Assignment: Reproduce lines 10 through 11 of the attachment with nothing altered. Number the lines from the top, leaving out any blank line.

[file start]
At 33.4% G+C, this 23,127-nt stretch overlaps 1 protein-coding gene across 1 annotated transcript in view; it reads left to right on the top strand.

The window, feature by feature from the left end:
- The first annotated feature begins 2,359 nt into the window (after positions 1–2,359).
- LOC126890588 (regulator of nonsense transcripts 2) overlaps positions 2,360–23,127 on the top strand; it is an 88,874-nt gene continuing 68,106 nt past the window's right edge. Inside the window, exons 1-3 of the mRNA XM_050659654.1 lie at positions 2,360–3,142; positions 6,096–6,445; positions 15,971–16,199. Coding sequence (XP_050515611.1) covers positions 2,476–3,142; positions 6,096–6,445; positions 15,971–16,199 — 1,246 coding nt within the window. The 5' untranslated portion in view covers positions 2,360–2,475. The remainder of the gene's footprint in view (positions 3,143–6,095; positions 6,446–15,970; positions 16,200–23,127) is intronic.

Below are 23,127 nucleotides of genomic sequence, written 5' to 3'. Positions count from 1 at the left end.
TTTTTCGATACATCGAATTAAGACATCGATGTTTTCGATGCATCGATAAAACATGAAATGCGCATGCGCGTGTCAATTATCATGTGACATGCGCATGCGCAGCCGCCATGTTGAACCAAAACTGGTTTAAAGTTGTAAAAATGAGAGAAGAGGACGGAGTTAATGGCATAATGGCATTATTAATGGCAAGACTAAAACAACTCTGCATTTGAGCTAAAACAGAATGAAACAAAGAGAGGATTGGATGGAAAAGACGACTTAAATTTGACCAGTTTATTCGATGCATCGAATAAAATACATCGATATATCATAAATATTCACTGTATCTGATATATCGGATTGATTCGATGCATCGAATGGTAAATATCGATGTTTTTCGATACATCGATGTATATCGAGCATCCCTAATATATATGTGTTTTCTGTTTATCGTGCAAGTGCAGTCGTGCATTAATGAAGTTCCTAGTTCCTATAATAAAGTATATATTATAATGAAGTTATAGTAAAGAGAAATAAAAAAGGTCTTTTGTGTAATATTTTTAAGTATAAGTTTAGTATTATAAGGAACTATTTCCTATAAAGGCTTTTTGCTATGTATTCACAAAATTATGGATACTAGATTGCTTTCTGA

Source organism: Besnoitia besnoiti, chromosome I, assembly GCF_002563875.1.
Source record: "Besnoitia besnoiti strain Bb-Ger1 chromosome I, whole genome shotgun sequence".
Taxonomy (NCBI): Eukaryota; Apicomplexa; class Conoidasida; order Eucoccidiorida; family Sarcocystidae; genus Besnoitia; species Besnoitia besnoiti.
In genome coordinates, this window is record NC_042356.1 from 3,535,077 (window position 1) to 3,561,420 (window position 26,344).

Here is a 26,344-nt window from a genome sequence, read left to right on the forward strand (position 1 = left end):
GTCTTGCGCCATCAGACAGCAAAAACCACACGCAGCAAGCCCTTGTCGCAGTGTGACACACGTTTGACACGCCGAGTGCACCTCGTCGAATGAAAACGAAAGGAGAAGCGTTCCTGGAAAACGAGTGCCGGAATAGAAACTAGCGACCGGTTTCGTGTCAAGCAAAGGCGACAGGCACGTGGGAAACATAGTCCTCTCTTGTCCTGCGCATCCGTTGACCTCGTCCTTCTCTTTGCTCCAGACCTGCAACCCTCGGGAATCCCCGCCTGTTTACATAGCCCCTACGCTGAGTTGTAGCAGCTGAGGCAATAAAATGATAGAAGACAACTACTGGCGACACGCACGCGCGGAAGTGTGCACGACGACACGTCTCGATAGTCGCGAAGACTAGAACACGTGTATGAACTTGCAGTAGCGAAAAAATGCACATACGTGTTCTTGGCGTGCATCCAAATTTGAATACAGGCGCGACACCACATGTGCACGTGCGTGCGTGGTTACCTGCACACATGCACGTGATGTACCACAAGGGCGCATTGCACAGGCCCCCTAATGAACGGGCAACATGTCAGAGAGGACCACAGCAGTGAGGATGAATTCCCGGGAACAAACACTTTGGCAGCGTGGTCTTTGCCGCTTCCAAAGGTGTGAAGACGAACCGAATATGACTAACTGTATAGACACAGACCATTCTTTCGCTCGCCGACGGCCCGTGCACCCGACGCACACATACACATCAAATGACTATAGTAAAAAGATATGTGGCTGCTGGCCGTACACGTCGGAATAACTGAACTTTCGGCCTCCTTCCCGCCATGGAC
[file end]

In genome coordinates, this window is record NC_042356.1 from 3,535,077 (window position 1) to 3,561,420 (window position 26,344).

Here is a 26,344-nt window from a genome sequence, read left to right on the forward strand (position 1 = left end):